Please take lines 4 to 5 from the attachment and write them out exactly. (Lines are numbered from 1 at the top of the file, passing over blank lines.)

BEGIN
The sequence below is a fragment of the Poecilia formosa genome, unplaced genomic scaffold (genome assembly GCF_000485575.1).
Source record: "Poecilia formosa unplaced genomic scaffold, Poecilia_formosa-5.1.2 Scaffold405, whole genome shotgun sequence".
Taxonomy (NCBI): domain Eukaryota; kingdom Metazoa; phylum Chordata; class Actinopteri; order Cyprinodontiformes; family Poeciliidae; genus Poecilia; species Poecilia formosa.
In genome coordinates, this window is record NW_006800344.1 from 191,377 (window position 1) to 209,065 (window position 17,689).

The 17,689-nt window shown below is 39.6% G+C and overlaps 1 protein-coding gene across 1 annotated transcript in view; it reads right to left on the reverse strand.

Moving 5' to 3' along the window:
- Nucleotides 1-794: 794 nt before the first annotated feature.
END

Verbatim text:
In genome coordinates, this window is record NW_006800344.1 from 191,377 (window position 1) to 209,065 (window position 17,689).

The 17,689-nt window shown below is 39.6% G+C and overlaps 1 protein-coding gene across 1 annotated transcript in view; it reads right to left on the reverse strand.